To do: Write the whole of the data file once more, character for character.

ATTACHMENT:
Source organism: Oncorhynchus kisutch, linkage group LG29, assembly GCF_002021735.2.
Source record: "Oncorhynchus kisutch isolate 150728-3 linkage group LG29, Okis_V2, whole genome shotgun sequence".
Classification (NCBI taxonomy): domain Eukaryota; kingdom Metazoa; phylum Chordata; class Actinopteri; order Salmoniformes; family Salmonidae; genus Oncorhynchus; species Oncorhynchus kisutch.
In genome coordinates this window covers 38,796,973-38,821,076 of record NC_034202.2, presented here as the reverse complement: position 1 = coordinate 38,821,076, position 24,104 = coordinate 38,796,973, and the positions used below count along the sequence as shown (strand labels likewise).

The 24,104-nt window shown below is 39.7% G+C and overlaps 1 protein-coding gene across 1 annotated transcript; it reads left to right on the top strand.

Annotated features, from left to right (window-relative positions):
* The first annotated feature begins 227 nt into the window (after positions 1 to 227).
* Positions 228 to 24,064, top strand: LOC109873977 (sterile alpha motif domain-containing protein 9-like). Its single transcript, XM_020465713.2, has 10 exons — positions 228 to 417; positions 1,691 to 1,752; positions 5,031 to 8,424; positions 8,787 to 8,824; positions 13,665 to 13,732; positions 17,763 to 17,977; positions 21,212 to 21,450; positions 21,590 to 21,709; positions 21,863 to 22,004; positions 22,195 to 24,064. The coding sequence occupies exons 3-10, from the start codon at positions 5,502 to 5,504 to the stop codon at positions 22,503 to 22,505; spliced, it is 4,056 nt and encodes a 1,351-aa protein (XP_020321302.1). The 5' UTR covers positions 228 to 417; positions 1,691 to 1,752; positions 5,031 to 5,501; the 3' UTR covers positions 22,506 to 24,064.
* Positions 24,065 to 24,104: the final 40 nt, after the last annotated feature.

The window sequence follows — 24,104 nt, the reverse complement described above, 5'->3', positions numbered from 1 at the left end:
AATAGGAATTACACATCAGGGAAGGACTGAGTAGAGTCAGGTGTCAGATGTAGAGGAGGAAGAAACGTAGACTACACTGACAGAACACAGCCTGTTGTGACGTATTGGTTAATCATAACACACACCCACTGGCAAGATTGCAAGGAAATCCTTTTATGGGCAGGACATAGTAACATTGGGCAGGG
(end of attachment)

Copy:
Source organism: Oncorhynchus kisutch, linkage group LG29, assembly GCF_002021735.2.
Source record: "Oncorhynchus kisutch isolate 150728-3 linkage group LG29, Okis_V2, whole genome shotgun sequence".
Classification (NCBI taxonomy): domain Eukaryota; kingdom Metazoa; phylum Chordata; class Actinopteri; order Salmoniformes; family Salmonidae; genus Oncorhynchus; species Oncorhynchus kisutch.
In genome coordinates this window covers 38,796,973-38,821,076 of record NC_034202.2, presented here as the reverse complement: position 1 = coordinate 38,821,076, position 24,104 = coordinate 38,796,973, and the positions used below count along the sequence as shown (strand labels likewise).

The 24,104-nt window shown below is 39.7% G+C and overlaps 1 protein-coding gene across 1 annotated transcript; it reads left to right on the top strand.

Annotated features, from left to right (window-relative positions):
* The first annotated feature begins 227 nt into the window (after positions 1 to 227).
* Positions 228 to 24,064, top strand: LOC109873977 (sterile alpha motif domain-containing protein 9-like). Its single transcript, XM_020465713.2, has 10 exons — positions 228 to 417; positions 1,691 to 1,752; positions 5,031 to 8,424; positions 8,787 to 8,824; positions 13,665 to 13,732; positions 17,763 to 17,977; positions 21,212 to 21,450; positions 21,590 to 21,709; positions 21,863 to 22,004; positions 22,195 to 24,064. The coding sequence occupies exons 3-10, from the start codon at positions 5,502 to 5,504 to the stop codon at positions 22,503 to 22,505; spliced, it is 4,056 nt and encodes a 1,351-aa protein (XP_020321302.1). The 5' UTR covers positions 228 to 417; positions 1,691 to 1,752; positions 5,031 to 5,501; the 3' UTR covers positions 22,506 to 24,064.
* Positions 24,065 to 24,104: the final 40 nt, after the last annotated feature.

The window sequence follows — 24,104 nt, the reverse complement described above, 5'->3', positions numbered from 1 at the left end:
AATAGGAATTACACATCAGGGAAGGACTGAGTAGAGTCAGGTGTCAGATGTAGAGGAGGAAGAAACGTAGACTACACTGACAGAACACAGCCTGTTGTGACGTATTGGTTAATCATAACACACACCCACTGGCAAGATTGCAAGGAAATCCTTTTATGGGCAGGACATAGTAACATTGGGCAGGG